By modern standards, my grandfather would probably be considered an environmental criminal. To clear land for his farmhouse in north-eastern Victoria — and for his milking sheds, pig pens, chicken sheds, blacksmith shop and other outbuildings — he cleared hundreds of trees. And he cleared thousands more for his wheat fields, cattle paddocks and shearing sheds.
Old man Hobbs would probably be found guilty of cultural appropriation, too, because he adopted the Aboriginal method of land-clearing. He burned all of those trees. He also established fire-delaying dirt paths through surrounding bushland.
This was once standard practice throughout rural Australia, where the pre-settlement indigenous population had long conducted controlled burns of overgrown flora — known as ‘fuel’ in current fire-management talk. They knew an absence of controlled burns would invite uncontrolled burns — such as the gigantic wildfires that have ravaged much of this drought-hit nation since September.
As those fires roared through Australia’s eastern coast, killing residents and volunteer firefighters and destroying hundreds of houses, a not-unrelated court report appeared in the Sydney Morning Herald. It told the story of 71-year-old John David Chia, who in 2014 paid contractors to cut down and remove 74 trees on and around his property.
The judge in this case noted that Chia’s primary motivation for the tree removal was ‘his concern about the risk of fire at his property’, but found also the Sydney pensioner’s actions had caused ‘substantial harm’ to the environment. Chia ended up copping a $40,000 ($27,000 US) fine — more than $500 ($340 US) for each tree.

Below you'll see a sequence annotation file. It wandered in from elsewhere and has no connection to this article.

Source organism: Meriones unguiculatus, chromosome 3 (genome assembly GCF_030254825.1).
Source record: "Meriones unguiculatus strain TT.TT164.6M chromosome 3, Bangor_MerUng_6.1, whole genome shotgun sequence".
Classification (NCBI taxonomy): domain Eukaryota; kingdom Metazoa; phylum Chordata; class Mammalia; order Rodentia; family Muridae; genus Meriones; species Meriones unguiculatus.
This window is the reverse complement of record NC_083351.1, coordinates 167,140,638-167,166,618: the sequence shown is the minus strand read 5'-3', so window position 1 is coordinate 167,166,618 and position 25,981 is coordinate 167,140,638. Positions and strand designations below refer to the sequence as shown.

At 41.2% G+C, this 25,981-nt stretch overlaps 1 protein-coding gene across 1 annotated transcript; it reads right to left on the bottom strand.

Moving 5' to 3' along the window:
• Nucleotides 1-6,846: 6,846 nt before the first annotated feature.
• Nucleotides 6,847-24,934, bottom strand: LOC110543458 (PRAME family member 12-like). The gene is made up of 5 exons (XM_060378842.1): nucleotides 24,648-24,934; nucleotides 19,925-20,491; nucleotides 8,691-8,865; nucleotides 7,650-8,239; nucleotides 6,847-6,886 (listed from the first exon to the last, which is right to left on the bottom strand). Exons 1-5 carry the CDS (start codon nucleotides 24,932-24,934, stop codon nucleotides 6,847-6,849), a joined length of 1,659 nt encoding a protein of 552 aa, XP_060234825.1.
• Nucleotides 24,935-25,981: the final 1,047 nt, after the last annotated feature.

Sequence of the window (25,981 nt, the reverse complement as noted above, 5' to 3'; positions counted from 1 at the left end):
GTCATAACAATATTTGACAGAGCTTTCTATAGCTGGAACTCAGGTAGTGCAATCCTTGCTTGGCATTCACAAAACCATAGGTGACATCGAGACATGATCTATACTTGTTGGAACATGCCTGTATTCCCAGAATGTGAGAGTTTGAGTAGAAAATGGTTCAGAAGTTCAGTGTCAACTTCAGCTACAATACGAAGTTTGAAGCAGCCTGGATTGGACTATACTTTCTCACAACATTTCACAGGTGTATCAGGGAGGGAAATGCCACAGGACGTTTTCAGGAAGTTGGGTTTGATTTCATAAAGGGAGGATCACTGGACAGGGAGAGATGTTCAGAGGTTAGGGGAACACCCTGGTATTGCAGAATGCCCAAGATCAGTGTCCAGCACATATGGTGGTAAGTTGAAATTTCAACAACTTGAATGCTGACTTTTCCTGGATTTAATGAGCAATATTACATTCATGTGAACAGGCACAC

Similar legal rulings have become frequent in Australia, as a kind of ecological religious fundamentalism has taken the place of common sense. In 2004, Liam Sheahan was charged $100,000 ($68,000 US) in fines and legal expenses after clearing land around his hilltop property in Reedy Creek, Victoria. Five years later, that property was the only structure left standing in the area following the state’s deadly Black Saturday fires.
In 2001, electricity transmitter TransGrid sensibly bulldozed a 65-yard clearing beneath high-voltage power lines in the Snowy Mountains. The company took the view that high voltages and close-proximity combustible material is not the best combination, but duly lost $500,000 ($343,000 US) in fines and settlements paid to the New South Wales state government, which described the actions as ‘environmental vandalism’. Two years later, the journalist Miranda Devine reported that the TransGrid clearing became sanctuary for kangaroos, wallabies and three TransGrid staffers who were desperately attempting to create a wider firebreak against that year’s bushfires.
‘We’ve been burning less than 1 percent of our bushfire-prone land for the past 20 years,’ Brian Williams, captain of Kurrajong Heights fire brigade, told radio station 2GB recently during a brief break in his ninth week of battling a monster blaze north of Sydney. ‘That means every year the fuel load continues to build.’